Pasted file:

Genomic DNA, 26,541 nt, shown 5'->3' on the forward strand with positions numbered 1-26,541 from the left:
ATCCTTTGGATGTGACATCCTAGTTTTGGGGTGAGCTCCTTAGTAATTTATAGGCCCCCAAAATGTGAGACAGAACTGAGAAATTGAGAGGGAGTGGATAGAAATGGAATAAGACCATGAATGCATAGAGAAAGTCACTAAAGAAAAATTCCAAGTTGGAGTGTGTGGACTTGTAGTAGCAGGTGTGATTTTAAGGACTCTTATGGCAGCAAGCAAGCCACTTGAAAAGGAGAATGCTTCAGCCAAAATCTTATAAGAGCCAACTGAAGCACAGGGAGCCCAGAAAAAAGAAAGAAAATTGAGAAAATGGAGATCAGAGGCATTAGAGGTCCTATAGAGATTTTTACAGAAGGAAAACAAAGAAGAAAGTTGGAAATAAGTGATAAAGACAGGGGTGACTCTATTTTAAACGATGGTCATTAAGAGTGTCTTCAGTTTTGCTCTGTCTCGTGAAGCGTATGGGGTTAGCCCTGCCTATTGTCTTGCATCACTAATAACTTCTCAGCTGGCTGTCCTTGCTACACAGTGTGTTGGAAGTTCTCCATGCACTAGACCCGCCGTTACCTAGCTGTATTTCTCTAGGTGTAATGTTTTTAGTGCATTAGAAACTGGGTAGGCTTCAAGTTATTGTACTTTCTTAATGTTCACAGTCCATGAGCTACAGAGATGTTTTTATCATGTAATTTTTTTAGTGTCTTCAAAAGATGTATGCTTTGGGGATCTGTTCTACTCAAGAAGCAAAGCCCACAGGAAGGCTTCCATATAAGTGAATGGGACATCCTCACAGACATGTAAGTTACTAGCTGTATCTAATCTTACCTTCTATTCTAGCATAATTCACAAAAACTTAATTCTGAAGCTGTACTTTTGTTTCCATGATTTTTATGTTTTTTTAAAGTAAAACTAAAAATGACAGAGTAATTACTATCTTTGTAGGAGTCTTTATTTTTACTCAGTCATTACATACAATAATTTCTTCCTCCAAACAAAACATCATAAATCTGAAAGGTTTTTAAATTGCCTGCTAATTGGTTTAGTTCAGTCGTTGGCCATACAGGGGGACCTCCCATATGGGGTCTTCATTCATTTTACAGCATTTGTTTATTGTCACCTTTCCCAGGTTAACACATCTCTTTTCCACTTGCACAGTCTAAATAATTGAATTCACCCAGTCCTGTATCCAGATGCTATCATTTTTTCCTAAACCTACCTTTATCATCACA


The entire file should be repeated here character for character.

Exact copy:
Genomic DNA, 26,541 nt, shown 5'->3' on the forward strand with positions numbered 1-26,541 from the left:
ATCCTTTGGATGTGACATCCTAGTTTTGGGGTGAGCTCCTTAGTAATTTATAGGCCCCCAAAATGTGAGACAGAACTGAGAAATTGAGAGGGAGTGGATAGAAATGGAATAAGACCATGAATGCATAGAGAAAGTCACTAAAGAAAAATTCCAAGTTGGAGTGTGTGGACTTGTAGTAGCAGGTGTGATTTTAAGGACTCTTATGGCAGCAAGCAAGCCACTTGAAAAGGAGAATGCTTCAGCCAAAATCTTATAAGAGCCAACTGAAGCACAGGGAGCCCAGAAAAAAGAAAGAAAATTGAGAAAATGGAGATCAGAGGCATTAGAGGTCCTATAGAGATTTTTACAGAAGGAAAACAAAGAAGAAAGTTGGAAATAAGTGATAAAGACAGGGGTGACTCTATTTTAAACGATGGTCATTAAGAGTGTCTTCAGTTTTGCTCTGTCTCGTGAAGCGTATGGGGTTAGCCCTGCCTATTGTCTTGCATCACTAATAACTTCTCAGCTGGCTGTCCTTGCTACACAGTGTGTTGGAAGTTCTCCATGCACTAGACCCGCCGTTACCTAGCTGTATTTCTCTAGGTGTAATGTTTTTAGTGCATTAGAAACTGGGTAGGCTTCAAGTTATTGTACTTTCTTAATGTTCACAGTCCATGAGCTACAGAGATGTTTTTATCATGTAATTTTTTTAGTGTCTTCAAAAGATGTATGCTTTGGGGATCTGTTCTACTCAAGAAGCAAAGCCCACAGGAAGGCTTCCATATAAGTGAATGGGACATCCTCACAGACATGTAAGTTACTAGCTGTATCTAATCTTACCTTCTATTCTAGCATAATTCACAAAAACTTAATTCTGAAGCTGTACTTTTGTTTCCATGATTTTTATGTTTTTTTAAAGTAAAACTAAAAATGACAGAGTAATTACTATCTTTGTAGGAGTCTTTATTTTTACTCAGTCATTACATACAATAATTTCTTCCTCCAAACAAAACATCATAAATCTGAAAGGTTTTTAAATTGCCTGCTAATTGGTTTAGTTCAGTCGTTGGCCATACAGGGGGACCTCCCATATGGGGTCTTCATTCATTTTACAGCATTTGTTTATTGTCACCTTTCCCAGGTTAACACATCTCTTTTCCACTTGCACAGTCTAAATAATTGAATTCACCCAGTCCTGTATCCAGATGCTATCATTTTTTCCTAAACCTACCTTTATCATCACA